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Translation and Rewriting (Japanese-English)

Impressions

Here I would like to put down a few general impressions that I gained from comparing my translation of the speech by the Japanese Vice Minister for Economy, Trade and Industry, Goji Sakamoto (Boao Forum for Asia, 24 April, 2004) with the official translation.

These impressions are reflections that I myself have come up with concerning my own translation technique and ability. In that sense, they may be of less relevance to people who do not suffer from my particular defects of translation and style, but I will put them down here in case someone finds them useful.

1. Transitions

One of the most notable differences was the handling of transitions. Time and again my translation lacks noticeable transition markers, by which I mean words or phrases indicating that the speaker/writer is changing the topic, introducing a new topic, or perhaps modifying or qualifying something said before. The official translation uses these quite freely and resorts to quite a variety of expressions.

2. Following the Japanese sentence structure

It is noticeable that my own translation is staid, sober prose that tends to follow the Japanese fairly closely. The official translation manages to come up with quite effective rhetorical devices that add force and vividness to the English. This is partly a difference between English and Japanese prose style. Unfortunately, English tends to be deadeningly prosaic under the influence of Japanese.

Slavishly following the structure of the original Japanese not only results in wooden prose, it can lead to a failure to emphasise those statements that need to be emphasised and de-emphasise those that need to be played down.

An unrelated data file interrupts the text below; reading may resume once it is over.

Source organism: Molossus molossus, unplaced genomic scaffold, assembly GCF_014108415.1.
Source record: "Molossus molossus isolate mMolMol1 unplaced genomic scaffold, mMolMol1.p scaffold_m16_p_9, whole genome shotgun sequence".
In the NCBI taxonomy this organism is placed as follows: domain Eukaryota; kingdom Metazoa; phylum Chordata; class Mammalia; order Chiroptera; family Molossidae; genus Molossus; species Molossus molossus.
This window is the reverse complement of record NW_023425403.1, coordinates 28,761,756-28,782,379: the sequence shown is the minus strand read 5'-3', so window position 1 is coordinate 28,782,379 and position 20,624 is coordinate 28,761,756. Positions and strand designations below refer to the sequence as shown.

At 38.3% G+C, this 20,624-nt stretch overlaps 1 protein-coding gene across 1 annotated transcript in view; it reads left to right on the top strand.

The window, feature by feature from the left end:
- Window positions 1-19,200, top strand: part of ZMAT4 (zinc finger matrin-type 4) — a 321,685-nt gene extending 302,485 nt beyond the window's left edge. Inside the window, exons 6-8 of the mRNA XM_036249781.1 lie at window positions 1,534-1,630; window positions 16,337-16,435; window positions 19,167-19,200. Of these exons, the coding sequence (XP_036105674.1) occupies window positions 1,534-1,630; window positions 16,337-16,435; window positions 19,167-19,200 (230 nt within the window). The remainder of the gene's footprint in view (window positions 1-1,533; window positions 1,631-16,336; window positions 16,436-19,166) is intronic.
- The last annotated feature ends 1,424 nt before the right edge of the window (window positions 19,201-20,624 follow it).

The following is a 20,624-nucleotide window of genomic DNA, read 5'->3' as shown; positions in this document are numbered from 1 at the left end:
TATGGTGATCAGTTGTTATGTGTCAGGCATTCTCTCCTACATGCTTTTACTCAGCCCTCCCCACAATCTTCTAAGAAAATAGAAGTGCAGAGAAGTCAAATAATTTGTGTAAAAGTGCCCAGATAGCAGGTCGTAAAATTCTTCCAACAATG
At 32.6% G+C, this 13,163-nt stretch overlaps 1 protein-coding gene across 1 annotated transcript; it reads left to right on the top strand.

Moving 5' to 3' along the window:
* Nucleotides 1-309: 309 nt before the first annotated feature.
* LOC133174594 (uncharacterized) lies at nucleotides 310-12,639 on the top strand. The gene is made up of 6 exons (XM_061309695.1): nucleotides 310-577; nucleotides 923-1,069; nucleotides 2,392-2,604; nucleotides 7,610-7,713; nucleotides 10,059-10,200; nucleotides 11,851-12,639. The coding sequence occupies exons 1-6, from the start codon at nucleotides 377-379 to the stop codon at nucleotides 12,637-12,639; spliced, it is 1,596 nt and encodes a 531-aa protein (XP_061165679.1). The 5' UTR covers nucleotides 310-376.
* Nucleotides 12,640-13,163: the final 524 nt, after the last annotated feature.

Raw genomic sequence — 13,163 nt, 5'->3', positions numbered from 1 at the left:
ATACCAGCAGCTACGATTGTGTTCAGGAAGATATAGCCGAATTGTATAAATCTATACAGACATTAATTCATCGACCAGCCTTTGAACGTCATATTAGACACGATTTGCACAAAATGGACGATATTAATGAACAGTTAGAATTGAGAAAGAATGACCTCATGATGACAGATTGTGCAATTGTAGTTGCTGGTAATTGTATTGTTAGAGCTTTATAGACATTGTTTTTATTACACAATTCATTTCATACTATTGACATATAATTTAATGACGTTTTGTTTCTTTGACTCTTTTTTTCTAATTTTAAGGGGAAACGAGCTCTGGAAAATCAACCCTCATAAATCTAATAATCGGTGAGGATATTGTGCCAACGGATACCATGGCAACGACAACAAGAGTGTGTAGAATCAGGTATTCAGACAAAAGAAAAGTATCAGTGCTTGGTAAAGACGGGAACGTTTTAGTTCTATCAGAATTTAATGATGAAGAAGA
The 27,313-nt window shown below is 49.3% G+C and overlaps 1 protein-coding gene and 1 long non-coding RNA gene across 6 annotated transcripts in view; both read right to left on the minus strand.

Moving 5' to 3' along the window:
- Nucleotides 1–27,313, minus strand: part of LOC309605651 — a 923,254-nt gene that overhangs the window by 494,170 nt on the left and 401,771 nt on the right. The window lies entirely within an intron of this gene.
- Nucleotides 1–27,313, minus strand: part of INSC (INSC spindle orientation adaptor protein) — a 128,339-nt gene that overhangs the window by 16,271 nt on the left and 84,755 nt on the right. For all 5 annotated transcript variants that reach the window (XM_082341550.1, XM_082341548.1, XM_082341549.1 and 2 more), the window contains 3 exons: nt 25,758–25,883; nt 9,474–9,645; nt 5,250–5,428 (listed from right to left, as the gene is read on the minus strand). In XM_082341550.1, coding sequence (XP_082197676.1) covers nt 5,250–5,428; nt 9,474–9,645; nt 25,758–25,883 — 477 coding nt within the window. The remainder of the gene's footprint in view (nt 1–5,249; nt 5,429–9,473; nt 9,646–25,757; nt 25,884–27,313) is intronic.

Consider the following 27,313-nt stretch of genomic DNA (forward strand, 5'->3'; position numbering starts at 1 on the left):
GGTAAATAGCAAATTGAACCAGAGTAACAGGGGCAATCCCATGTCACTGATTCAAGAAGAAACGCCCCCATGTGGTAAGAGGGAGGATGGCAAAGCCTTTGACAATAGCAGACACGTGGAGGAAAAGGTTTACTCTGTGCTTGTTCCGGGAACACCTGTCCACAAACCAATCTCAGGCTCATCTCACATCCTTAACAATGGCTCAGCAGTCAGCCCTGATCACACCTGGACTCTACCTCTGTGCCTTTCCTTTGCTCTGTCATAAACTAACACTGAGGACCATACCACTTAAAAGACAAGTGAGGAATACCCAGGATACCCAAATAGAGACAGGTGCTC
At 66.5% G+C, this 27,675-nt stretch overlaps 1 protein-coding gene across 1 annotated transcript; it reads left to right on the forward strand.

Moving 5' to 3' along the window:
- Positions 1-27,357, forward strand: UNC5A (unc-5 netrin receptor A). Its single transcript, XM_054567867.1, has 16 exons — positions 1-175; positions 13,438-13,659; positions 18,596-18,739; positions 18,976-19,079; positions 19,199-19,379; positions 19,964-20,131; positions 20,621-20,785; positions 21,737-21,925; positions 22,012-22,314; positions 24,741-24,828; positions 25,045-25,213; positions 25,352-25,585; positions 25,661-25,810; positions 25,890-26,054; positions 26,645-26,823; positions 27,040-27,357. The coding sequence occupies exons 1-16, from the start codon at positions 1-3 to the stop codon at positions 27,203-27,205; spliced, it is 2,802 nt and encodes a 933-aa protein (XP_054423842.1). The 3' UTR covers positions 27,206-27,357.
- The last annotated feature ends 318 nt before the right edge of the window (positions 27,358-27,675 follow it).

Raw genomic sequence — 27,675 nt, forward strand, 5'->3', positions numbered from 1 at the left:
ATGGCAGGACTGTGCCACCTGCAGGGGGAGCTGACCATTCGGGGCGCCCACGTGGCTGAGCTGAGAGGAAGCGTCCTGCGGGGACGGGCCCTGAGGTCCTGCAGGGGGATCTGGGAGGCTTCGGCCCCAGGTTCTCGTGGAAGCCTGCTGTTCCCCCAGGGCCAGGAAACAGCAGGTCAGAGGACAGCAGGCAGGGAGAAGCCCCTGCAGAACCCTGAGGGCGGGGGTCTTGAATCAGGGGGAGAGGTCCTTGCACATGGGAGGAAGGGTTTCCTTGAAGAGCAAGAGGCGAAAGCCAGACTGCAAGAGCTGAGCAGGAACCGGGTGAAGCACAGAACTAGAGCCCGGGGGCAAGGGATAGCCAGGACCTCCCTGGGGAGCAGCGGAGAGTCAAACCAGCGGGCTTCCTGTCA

3. Variety in vocabulary

A similar caveat goes for vocabulary. Being tied to a few fixed equivalents in translating Japanese words leads to monotonous prose. While I would like to break away from this, inertia tends to win the day. The official translation, by using the services of an English native speaker for polishing manages to come up with that most sought-after feature of good English, variety.

Jargon and buzzwords, while denigrated by good stylists, can also be used to bring prose to life and make it relevant to the reader/listener.

If there is anything in common among these three points, it is the tendency to follow the Japanese too closely, whether in choice of sentence structures or choice of vocabulary. The use of a rewriter is possibly the very best way of bringing this problem into focus. A good translator should be able to depart from slavish adherence to the original and create a good translation without resorting to a rewriter. But in my case, the trend to follow the Japanese is just too strong. A comparison with the efforts of the rewriter show this fault up only too clearly.

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Impressions

 


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